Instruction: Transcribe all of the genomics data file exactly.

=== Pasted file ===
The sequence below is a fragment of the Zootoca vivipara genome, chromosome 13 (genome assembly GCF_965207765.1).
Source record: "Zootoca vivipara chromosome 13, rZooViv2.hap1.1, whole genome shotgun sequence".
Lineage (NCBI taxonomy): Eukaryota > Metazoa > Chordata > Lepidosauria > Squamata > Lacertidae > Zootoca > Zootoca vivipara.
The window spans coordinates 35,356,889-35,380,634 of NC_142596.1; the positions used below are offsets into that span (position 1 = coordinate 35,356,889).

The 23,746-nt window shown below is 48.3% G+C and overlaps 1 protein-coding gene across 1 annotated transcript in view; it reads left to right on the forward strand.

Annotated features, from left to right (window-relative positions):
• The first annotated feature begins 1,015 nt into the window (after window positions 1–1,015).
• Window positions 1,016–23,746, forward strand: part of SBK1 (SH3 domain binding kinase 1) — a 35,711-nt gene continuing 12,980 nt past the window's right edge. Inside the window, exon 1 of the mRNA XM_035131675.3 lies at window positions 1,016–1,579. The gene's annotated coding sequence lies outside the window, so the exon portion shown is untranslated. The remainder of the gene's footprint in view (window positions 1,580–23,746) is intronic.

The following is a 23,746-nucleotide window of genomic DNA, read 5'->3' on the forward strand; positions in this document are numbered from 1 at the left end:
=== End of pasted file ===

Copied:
The sequence below is a fragment of the Zootoca vivipara genome, chromosome 13 (genome assembly GCF_965207765.1).
Source record: "Zootoca vivipara chromosome 13, rZooViv2.hap1.1, whole genome shotgun sequence".
Lineage (NCBI taxonomy): Eukaryota > Metazoa > Chordata > Lepidosauria > Squamata > Lacertidae > Zootoca > Zootoca vivipara.
The window spans coordinates 35,356,889-35,380,634 of NC_142596.1; the positions used below are offsets into that span (position 1 = coordinate 35,356,889).

The 23,746-nt window shown below is 48.3% G+C and overlaps 1 protein-coding gene across 1 annotated transcript in view; it reads left to right on the forward strand.

Annotated features, from left to right (window-relative positions):
• The first annotated feature begins 1,015 nt into the window (after window positions 1–1,015).
• Window positions 1,016–23,746, forward strand: part of SBK1 (SH3 domain binding kinase 1) — a 35,711-nt gene continuing 12,980 nt past the window's right edge. Inside the window, exon 1 of the mRNA XM_035131675.3 lies at window positions 1,016–1,579. The gene's annotated coding sequence lies outside the window, so the exon portion shown is untranslated. The remainder of the gene's footprint in view (window positions 1,580–23,746) is intronic.

The following is a 23,746-nucleotide window of genomic DNA, read 5'->3' on the forward strand; positions in this document are numbered from 1 at the left end: